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I’ve recently set up three google alerts on the topics food, art and travel. Apart from finding out which airline has the tastiest food, I stumbled upon an article about the Paris airport and their latest attraction.

For those who travel often and in long distances, the airport could be a dreary place to be. And so, the Charles de Gaulle airport had come up with the idea, “art on the go“. What they did was built a gallery displaying original works, on loan from Parisian museums. A total of 50 works, including The Thinker and The Kiss, by the 19th-century sculptor were loaned. The reason behind the construction of this 250 square-metre area space is to give travelers a taste of Paris, specifically Paris’ art culture beforehand. I think this is a great way to advertise Paris’ art, especially to an audience unfamiliar with the subject.

The gallery, opened from the time the first flight departs the Charles de Gaulle airport and closing only after the last arrives/departs, is located at the heart of the airport and is free to all passengers who may be transiting through terminal 2E. Besides that, the gallery, chiefly targeted at international passengers, is expected to host two six-month exhibitions a year and with a record number of 61.6 million passengers having passed through the doors of Charles de Gaulle airport in the year 2012, the gallery expects to host anywhere between 1500 and 2000 visitors per day.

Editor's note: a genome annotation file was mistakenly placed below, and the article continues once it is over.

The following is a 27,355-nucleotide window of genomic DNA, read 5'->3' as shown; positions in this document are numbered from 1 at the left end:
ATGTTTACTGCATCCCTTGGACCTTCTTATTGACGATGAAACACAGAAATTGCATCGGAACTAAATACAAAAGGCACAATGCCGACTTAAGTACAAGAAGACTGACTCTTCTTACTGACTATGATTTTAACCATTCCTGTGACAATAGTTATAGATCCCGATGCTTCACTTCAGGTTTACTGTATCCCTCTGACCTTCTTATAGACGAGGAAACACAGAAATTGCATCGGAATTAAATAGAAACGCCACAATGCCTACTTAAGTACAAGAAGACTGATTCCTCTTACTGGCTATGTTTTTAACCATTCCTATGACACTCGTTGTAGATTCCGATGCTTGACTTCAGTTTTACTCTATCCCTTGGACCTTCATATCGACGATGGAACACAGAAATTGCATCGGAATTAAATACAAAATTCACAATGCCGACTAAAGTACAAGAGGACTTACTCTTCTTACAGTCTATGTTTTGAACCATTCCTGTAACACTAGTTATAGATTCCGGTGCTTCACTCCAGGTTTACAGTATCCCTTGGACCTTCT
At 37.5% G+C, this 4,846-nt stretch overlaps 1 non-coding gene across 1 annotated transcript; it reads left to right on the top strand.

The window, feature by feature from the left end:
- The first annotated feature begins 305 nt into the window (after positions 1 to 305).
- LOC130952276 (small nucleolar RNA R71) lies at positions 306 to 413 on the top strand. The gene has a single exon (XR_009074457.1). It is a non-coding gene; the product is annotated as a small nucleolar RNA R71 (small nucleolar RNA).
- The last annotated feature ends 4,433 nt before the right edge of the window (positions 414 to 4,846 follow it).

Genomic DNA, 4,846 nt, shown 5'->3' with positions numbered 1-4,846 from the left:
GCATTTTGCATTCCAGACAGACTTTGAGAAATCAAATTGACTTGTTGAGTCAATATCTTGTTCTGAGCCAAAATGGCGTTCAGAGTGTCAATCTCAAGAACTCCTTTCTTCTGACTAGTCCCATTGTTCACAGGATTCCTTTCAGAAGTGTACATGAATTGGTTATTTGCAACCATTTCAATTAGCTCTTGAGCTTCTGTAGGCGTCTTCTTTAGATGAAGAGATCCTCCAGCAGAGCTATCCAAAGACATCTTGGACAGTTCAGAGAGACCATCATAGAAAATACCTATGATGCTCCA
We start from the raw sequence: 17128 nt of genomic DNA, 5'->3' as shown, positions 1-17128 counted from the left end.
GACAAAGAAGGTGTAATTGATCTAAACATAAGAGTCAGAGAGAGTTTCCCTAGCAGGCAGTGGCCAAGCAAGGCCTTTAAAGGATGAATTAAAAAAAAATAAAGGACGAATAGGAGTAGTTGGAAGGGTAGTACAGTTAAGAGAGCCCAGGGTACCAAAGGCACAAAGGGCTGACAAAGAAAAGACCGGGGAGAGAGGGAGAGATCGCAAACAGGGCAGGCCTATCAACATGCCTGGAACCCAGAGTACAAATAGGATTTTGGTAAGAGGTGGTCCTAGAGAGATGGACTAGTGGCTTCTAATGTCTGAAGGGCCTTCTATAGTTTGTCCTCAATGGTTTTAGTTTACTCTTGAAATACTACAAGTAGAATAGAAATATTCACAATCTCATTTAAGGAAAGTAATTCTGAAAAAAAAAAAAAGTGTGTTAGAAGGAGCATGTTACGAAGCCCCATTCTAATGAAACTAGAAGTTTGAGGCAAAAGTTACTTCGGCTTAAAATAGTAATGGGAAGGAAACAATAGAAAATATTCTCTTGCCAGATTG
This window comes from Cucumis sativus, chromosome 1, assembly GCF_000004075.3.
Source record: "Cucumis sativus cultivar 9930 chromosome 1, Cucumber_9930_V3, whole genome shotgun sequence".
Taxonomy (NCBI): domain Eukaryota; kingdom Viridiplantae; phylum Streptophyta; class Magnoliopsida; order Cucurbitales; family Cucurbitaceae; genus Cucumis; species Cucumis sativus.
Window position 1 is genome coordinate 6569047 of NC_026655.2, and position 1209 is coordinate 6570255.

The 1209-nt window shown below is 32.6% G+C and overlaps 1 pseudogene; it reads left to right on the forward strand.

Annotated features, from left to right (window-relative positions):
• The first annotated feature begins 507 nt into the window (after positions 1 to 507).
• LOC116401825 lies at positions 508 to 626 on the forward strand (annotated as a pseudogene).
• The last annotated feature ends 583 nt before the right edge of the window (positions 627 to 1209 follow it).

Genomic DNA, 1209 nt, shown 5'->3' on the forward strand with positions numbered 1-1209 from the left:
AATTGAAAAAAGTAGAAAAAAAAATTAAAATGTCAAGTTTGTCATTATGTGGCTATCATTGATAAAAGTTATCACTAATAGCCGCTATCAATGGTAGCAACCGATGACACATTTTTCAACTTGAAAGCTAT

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Nadia Eweida is a Christian and a flight attendant at British Airways. She was spotted wearing her cross on the job one day and was told off by her employers. When she refused to budge, she was forced to leave work. Nadia’s insistence of wearing her cross resulted in a huge legal battle between her and her employers as well as the British Government. Her request was denied by a total of six British courts, whose verdict stated that the airlines was merely sticking to protocol and was fair in their commands. The European Court of Human Rights, however, thought otherwise. Upon receiving the good news, Nadia responded by saying, and I quote,

it’s significant for Christians because they will be able to wear their crosses in their workplace without the feeling of retribution or discrimination

As a result of the intervention of the Arch Bishop of Canterbury, Nadia finally won her case in 2009 (seventh time’s the charm) and was given permission to wear her cross in her workplace. The repercussions of this extensive, and in my opinion irrational, battle had cost British Airways their corporate reputation. But it doesn’t end there. After the court ruled in Nadia’s a favor, she continued her legal battle against the British Government, saying it hasn’t adequately protected her human rights.

Click here for Nadia’s interview with CNN reporter Dan Rivers